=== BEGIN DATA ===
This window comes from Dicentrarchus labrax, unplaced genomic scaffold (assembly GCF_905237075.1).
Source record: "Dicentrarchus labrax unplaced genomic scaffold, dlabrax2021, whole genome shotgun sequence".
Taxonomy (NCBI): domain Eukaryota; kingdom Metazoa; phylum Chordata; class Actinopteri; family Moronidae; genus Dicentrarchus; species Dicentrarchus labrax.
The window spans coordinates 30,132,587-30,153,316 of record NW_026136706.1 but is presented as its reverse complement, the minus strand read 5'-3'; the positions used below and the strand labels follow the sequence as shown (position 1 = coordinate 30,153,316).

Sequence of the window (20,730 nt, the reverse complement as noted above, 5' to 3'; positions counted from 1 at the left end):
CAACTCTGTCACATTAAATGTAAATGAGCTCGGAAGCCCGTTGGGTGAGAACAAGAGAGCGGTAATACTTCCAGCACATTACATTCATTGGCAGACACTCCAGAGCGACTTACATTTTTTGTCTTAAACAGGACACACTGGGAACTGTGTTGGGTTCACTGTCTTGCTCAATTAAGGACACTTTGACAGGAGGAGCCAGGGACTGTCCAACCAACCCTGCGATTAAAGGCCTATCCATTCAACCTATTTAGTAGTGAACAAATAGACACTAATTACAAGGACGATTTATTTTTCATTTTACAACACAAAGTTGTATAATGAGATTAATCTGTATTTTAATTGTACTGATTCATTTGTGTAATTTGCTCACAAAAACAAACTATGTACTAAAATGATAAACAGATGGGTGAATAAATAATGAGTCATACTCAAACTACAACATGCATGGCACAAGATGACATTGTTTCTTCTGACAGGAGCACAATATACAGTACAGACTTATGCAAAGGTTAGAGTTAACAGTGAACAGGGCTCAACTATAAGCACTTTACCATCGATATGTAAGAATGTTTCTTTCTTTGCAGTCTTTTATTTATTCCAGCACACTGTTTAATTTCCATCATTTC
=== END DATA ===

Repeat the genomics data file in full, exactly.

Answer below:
This window comes from Dicentrarchus labrax, unplaced genomic scaffold (assembly GCF_905237075.1).
Source record: "Dicentrarchus labrax unplaced genomic scaffold, dlabrax2021, whole genome shotgun sequence".
Taxonomy (NCBI): domain Eukaryota; kingdom Metazoa; phylum Chordata; class Actinopteri; family Moronidae; genus Dicentrarchus; species Dicentrarchus labrax.
The window spans coordinates 30,132,587-30,153,316 of record NW_026136706.1 but is presented as its reverse complement, the minus strand read 5'-3'; the positions used below and the strand labels follow the sequence as shown (position 1 = coordinate 30,153,316).

Sequence of the window (20,730 nt, the reverse complement as noted above, 5' to 3'; positions counted from 1 at the left end):
CAACTCTGTCACATTAAATGTAAATGAGCTCGGAAGCCCGTTGGGTGAGAACAAGAGAGCGGTAATACTTCCAGCACATTACATTCATTGGCAGACACTCCAGAGCGACTTACATTTTTTGTCTTAAACAGGACACACTGGGAACTGTGTTGGGTTCACTGTCTTGCTCAATTAAGGACACTTTGACAGGAGGAGCCAGGGACTGTCCAACCAACCCTGCGATTAAAGGCCTATCCATTCAACCTATTTAGTAGTGAACAAATAGACACTAATTACAAGGACGATTTATTTTTCATTTTACAACACAAAGTTGTATAATGAGATTAATCTGTATTTTAATTGTACTGATTCATTTGTGTAATTTGCTCACAAAAACAAACTATGTACTAAAATGATAAACAGATGGGTGAATAAATAATGAGTCATACTCAAACTACAACATGCATGGCACAAGATGACATTGTTTCTTCTGACAGGAGCACAATATACAGTACAGACTTATGCAAAGGTTAGAGTTAACAGTGAACAGGGCTCAACTATAAGCACTTTACCATCGATATGTAAGAATGTTTCTTTCTTTGCAGTCTTTTATTTATTCCAGCACACTGTTTAATTTCCATCATTTC